In Tibetan yoga, the work on tummo, "inner fire", it is the foundation of spiritual realisations and can bring bliss, wisdom and achievement prowess, the Six Yogas of Naropa inform.
So the terms tummo and kundalini deal with a power within. Kundalini in one's ordinarely wakefulness is likened to a serpent that ordinarily rests in a coil in the perineum area - something like that. If well stirred, that coiled life energy straightens up and "lifts its head and body" upwards along the spine, and transmutes the awareness a little or much, depending on how elevated the lifting-up becomes. It can be inwardly felt as a kind of electric energy. Fitly and well stirred life energy can take one to higher levels and thus facilitates various mind levels and even full enlightenment. [Cf. e.g. Woodroofe 1974; Pandit 1972).
How to stir the serpent to get an elevated mind and outlook? Milarepa advocates mantrayana, that is, using well-chosen mantra-repetions aptly for it. There is a special way of breathing that may assist the finely formed stirring too. [More]
Tummo is generally described within the context of Buddhist tantric systems and most widely taught in the Kagyu lineages. Now, tummo training and kundalini yoga are much the same, although applied in not exactly similar ways. The kundalini, or inward serpent power, is the subtle flow that generates body heat. Numerous traditions speak of kundalini, "a dormant power" that may be made to ascend toward real consciousness, or 'higher' awareness states.
For tummo the 'energy winds' (prana) are accumulated to control some subtle body processes for entering within through "refining-and-enforcing" for it. Various "refinement yogas" are for internalising the mind soundly and well and get divine: Dzogchen or Mahamudra systems may not use exactly that word, but see if how far it fits.
Kurt Keutzer (2002) goes into Kundalini yoga, Vajrayana and Milarepa:
Mahasiddhas [great adepts]. . . were active in India from the 8th century to the 12th century. Kundalini yoga practices formed the core of the teachings of a number of these Mahasiddhas and are strongly represented in both Tibetan Buddhist practices and contemporary kundalini yoga practices. . . . Candali yoga was a key practice of the famous Tibetan yogin Milarepa.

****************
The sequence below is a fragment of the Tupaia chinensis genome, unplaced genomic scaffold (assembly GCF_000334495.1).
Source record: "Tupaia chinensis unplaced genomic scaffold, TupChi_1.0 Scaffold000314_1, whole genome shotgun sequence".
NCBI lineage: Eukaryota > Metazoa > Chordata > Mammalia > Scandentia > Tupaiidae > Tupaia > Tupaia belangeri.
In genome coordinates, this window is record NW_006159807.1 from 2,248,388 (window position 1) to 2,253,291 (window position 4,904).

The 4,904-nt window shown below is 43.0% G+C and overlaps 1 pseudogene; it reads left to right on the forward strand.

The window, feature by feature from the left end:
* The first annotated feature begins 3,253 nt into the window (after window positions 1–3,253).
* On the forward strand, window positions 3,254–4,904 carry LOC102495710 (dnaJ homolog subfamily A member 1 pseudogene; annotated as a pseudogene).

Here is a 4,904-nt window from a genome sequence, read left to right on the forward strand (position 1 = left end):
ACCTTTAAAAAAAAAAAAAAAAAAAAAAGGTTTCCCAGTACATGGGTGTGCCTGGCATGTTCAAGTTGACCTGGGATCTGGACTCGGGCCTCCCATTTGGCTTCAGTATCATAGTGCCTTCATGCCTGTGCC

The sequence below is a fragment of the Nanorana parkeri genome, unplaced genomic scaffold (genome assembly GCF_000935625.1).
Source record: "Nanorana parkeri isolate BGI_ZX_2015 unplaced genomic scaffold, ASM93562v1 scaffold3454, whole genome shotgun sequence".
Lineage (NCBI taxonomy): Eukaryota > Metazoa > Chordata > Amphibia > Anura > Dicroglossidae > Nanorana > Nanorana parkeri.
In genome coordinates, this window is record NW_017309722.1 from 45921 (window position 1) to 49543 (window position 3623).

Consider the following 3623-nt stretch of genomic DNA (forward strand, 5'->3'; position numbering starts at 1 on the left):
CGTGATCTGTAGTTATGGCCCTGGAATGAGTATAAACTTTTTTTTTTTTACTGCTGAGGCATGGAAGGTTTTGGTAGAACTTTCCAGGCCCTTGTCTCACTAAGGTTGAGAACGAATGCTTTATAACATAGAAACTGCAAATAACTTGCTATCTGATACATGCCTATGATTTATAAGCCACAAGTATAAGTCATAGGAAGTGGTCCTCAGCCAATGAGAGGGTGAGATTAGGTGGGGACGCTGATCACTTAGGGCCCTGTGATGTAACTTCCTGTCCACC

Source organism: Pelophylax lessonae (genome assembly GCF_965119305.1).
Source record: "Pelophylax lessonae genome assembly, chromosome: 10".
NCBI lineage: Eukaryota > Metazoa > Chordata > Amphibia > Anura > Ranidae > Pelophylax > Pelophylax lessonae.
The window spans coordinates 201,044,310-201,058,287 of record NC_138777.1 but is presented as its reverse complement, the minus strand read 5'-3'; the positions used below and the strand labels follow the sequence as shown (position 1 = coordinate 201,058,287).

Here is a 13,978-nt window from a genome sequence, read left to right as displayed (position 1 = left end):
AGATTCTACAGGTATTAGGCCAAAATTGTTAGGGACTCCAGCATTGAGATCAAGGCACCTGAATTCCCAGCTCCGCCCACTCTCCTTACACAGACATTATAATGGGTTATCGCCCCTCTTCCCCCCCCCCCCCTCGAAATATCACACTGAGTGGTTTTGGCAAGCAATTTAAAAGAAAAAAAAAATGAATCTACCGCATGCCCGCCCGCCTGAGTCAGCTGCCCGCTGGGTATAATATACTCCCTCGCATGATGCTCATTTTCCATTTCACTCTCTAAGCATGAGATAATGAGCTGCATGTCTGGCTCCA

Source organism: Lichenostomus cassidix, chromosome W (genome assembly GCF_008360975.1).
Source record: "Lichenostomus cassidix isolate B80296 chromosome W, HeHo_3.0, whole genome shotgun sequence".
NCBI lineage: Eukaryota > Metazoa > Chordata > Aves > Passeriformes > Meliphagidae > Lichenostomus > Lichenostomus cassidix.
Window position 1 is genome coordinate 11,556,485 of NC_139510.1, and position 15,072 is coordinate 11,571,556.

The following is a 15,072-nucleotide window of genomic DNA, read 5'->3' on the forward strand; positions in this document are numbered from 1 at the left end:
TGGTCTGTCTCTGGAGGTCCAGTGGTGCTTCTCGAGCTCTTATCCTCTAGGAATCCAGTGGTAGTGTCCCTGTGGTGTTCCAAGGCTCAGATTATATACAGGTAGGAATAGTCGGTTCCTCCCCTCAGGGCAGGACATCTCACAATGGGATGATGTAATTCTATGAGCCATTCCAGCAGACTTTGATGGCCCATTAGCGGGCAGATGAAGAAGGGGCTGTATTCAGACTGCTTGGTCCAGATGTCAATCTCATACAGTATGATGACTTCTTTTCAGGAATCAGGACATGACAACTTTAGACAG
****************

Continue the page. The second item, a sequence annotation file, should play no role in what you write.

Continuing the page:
That tummo practice was taught by Gautama Buddha and passed down orally until the time of Naropa: that is the faith of many Tibetan Buddhists. At any rate, the mind heat it brings, may increase savoury wisdom, make life far more enjoyable, and give birth to better, higher awareness in the garden of bliss. That is a part of the teaching.
[Cf. Wikipedia, s.v. "tummo"]
Lineage and more yogas
The teachings of Narada's gurudev, Tilopa (988-1069 CE), are the earliest known work on the six yogas. Naropa learned the techniques from him. Naropa's Tibetan student Marpa taught Milarepa. Milarepa in turn taught Rechungpa and Gampopa.
Dalai Lamas are thought to be experts in the six yogas of Naropa.
Before engaging in the actual yogas, there are "six exercises of Naropa" to go on from. "Vase breathing is the first of those six, and pulling the fingers gently and massaging the two hands is the last of them. [Source: Wikipedia, s.v. "Naropa", "Six Yogas of Naropa"]
The next page is about Marpa, who took Naropa's lineage into Tibet, along with many Buddhist insider teachings.
Musés, C. A., ed. 1961. Esoteric Teachings of the Tibetan Tantra. Indiana Hills, CO: The Falcon's Wing Press. ⍽▢⍽ Later editions exist too. Online: buddhist-tantra.html
Evans-Wentz, Walter Y., ed. 1968. The Tibetan Book of the Great Liberation or the Method of Realizing Nirvana through Knowing the Mind. London: Oxford University Press. ⍽▢⍽ Also on-line.
Evans-Wentz, Walter Y., ed. 1967. Tibetan Yoga and Secret Doctrines. 2nd ed. London: Oxford University Press.
Evans-Wentz, Walter Y., ed. 1927. The Tibetan Book of the Dead: After-Death Experiences on the Bardo Plane, according to Lama Kazi Dawa-Samdup's English Rendering. London: Oxford University Press.
Evans-Wentz, Walter Yeeling, ed. 1969. Tibet's Great Yogi Milarepa. 2nd ed. London: Oxford University Press.
Heruka, Tsang Nyön. 1995. The Life of Marpa the Translator. Reprint ed. London: Shambhala.
Springett, Tara. 2014. Enlightenment Through the Path of Kundalini: A Guide to a Positive Spiritual Awakening and Overcoming Kundalini Syndrome. North Charleston, SC: CreateSpace.
von Guenther, Herbert, tr. 1986. The Life and Teaching of Naropa. London: Shambhala.
Harvesting the hay
User's Guide ᴥ Disclaimer |
© 2012–2018, Tormod Kinnes, MPhil [Email]